It's a fate that waits Lakers head coach Mike D'Antoni in the coming weeks and days. Already a controversial figure in Los Angeles, D'Antoni can expect rampant vilification from Lakers nation, who will come to the defense of their fallen soldier.
He was already human cannon fodder for simply not being Phil Jackson. Losing Kobe Bryant? That will be the nuclear missile to D'Antoni's reputation for many Lakers fans.
It was obvious to anyone watching Friday night's contest that Bryant's foot was injured well before that fateful fourth-quarter plant and collapse. Taking a Festus Ezeli-Harrison Barnes combo-foul midway through the third quarter, Bryant had already tasted the Staples Center floor once against Golden State.
Kobe laid on the ground in that moment, not unlike he did a quarter later. He was attended to by the trainers and could barely even walk on his own, per ESPN's Dave McMenamin.
What do you attribute Kobe's injury to?
Bryant missed exactly zero seconds following that initial injury. It was viewed as what Kobe always does, going though the ringer of a human car crash and somehow coming out unscathed. Just Kobe being Kobe.
This time was different. You could see it on the court. Much like Griffin's knee when he was hobbling to the sidelines after a designed run play, Bryant's foot was on borrowed time—we just didn't know it yet.
And yet Bryant played on, 45 minutes in total. Extensive minutes had become the norm during this stretch run for Bryant, who had essentially taken on his role and Steve Nash's down the stretch so that the latter could park himself as a spot-up shooter.
Excluding a 12-minute outing against the Indiana Pacers, Bryant was averaging nearly 42 minutes a game since the beginning of March—a lion's share for a player with over 1,400 games worth of tread on his NBA tires. He was putting up LeBron James numbers at 34 years old, averaging nearly 28 points, seven assists and five rebounds per night while even taking the opposing team's best defender when the situation necessitated it.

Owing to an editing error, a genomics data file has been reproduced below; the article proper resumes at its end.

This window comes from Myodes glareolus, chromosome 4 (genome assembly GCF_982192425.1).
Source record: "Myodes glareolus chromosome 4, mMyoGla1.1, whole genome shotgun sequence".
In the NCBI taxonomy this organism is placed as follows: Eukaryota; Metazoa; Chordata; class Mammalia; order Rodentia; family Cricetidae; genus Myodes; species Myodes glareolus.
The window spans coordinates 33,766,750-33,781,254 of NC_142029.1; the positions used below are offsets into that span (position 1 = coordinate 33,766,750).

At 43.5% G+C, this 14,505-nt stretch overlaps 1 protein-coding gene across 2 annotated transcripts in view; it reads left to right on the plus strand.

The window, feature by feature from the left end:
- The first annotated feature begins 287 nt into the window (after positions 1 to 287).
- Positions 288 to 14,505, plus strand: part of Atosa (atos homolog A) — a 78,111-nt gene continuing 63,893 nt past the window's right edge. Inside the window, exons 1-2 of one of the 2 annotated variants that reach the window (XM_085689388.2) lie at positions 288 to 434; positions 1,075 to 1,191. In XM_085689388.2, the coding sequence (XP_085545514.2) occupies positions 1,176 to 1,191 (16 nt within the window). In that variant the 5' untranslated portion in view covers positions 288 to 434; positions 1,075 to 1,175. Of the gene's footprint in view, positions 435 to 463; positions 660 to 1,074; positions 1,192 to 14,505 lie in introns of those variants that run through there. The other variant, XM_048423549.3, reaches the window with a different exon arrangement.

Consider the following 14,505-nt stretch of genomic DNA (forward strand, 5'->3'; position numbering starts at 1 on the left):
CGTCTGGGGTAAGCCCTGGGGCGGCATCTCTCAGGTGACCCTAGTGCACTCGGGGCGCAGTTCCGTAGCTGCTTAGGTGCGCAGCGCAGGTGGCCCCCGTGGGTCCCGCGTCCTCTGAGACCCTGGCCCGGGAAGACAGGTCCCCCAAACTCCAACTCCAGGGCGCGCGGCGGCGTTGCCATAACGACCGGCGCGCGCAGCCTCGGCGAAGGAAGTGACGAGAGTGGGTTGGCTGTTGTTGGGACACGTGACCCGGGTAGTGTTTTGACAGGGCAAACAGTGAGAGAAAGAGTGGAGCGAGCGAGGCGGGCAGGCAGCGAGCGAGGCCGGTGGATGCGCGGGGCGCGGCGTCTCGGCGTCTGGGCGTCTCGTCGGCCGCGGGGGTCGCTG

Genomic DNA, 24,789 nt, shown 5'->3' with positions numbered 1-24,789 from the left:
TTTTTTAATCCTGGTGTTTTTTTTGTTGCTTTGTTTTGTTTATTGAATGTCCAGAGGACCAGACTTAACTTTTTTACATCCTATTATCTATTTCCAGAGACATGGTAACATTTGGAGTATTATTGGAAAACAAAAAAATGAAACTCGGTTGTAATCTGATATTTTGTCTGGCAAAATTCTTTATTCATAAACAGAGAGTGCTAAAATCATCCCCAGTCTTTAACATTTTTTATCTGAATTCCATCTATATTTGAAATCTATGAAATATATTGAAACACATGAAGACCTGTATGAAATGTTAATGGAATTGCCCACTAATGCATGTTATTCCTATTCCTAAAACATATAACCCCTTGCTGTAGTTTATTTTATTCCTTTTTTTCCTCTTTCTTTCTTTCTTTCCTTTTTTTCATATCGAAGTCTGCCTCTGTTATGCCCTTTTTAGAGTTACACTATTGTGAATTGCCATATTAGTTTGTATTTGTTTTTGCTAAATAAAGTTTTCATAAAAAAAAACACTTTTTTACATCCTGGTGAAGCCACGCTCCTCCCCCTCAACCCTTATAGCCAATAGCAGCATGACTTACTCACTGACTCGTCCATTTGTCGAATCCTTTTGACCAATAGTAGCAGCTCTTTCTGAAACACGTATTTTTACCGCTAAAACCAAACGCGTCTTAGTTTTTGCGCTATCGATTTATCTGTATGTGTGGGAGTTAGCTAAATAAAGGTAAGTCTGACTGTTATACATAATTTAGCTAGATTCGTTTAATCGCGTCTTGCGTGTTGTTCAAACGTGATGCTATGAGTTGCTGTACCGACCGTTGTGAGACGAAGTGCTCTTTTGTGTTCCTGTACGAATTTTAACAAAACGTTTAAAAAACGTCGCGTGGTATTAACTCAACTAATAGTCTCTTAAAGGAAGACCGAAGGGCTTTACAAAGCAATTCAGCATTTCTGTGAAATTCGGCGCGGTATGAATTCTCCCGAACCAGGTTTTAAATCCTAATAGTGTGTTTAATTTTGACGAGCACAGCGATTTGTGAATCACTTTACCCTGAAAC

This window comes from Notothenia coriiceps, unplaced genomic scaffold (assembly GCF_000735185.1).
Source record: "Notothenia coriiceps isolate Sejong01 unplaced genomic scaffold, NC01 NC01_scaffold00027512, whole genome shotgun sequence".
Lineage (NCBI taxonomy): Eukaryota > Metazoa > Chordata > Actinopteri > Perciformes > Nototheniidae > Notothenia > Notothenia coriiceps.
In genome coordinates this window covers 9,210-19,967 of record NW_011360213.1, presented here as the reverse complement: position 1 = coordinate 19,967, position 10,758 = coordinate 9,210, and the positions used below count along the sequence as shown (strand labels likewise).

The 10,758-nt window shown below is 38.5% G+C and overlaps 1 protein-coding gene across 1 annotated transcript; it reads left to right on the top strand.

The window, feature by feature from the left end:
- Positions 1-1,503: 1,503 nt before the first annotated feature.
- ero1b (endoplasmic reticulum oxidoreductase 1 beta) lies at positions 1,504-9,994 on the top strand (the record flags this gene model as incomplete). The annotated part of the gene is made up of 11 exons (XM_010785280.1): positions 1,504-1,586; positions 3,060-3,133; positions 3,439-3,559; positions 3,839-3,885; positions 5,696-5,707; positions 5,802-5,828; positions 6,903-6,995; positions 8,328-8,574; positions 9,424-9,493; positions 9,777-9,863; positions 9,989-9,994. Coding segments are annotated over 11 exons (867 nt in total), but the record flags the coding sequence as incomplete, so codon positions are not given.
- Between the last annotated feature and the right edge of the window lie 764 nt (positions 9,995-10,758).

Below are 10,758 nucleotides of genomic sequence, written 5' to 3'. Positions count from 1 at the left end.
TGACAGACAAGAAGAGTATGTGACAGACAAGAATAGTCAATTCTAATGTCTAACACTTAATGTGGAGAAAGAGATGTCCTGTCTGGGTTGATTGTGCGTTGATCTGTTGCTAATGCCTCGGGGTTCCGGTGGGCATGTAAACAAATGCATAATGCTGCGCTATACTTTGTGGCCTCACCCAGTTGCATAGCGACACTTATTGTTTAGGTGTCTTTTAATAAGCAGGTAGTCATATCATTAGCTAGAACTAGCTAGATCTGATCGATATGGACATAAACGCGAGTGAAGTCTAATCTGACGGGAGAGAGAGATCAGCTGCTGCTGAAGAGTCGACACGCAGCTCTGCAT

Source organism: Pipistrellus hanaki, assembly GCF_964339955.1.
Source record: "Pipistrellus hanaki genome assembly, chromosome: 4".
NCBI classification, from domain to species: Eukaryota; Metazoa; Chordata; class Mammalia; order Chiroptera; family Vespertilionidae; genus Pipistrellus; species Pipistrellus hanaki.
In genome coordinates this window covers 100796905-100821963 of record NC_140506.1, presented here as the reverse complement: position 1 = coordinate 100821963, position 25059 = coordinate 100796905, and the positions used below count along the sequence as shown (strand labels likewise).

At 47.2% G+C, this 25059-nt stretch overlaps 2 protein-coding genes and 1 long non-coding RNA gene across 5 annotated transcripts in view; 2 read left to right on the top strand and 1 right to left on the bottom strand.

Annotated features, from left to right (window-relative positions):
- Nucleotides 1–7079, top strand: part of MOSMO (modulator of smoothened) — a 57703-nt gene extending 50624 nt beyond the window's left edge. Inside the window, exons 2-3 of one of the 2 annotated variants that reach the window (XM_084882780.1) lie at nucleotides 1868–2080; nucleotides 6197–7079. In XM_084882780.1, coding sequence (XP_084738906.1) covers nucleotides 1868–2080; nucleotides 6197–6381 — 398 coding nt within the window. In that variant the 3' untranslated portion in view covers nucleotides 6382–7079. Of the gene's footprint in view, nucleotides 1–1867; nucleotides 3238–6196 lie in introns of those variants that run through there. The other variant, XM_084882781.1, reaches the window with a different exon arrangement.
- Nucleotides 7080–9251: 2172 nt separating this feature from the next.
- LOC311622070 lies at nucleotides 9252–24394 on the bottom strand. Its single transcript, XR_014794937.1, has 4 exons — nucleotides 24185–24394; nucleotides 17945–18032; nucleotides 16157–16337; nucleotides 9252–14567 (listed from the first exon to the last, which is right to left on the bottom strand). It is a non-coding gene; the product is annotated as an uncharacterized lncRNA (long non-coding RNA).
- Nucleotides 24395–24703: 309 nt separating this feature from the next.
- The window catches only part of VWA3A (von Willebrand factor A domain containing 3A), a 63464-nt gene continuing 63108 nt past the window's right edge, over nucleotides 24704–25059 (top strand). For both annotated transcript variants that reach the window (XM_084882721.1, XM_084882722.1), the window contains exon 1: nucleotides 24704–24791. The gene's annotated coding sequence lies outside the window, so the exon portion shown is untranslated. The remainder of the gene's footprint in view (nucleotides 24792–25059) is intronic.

Before last Sunday's game against the Los Angeles Clippers, Bryant spoke about being drained due to the excess of minutes.
"I'm f-ing tired," Bryant said (per ESPN's Ramona Shelburne).
Less than a week later, there will be many who wonder whether Bryant's excess minutes created a cumulative effect that resulted in Friday's injury. He had played in 47 minutes against the Clippers that Sunday, 41 against New Orleans on Tuesday and all 48 one night later versus Portland.
It was necessary for the good of the cause, so said everyone.
"The bottom line, we need to win five straight," D'Antoni said, speaking of Bryant's minutes earlier this week (via ESPN). "We've got ourselves to where we need to win five in a row and we get in the playoffs and that's what we want to do."
Now that the Lakers got their "money's worth" and Bryant is on the injury list, quotes like that from D'Antoni will come up in the coming days. They'll be viewed as precursors to the injury, not just toeing the company line as they had seemed at the time.
Even Bryant, now injured and likely unable to say anything other than what he feels, acknowledged that his minutes were necessary, according to Trudell:
Kobe on if injury had to do with minutes load: "Who knows? It was all necessary. It’s just a freak situation, I guess."— Mike Trudell (@LakersReporter) April 13, 2013
So is it fair to criticize D'Antoni for keeping Bryant in the game on Friday? Perhaps. But the accumulation of minutes for Bryant was a choice both men made for the good of the team. Kobe Bryant was going to single-handedly carry the Lakers to the playoffs regardless of what D'Antoni said or thought.
Now that Kobe is likely gone, playing the blame game isn't going to help anyone.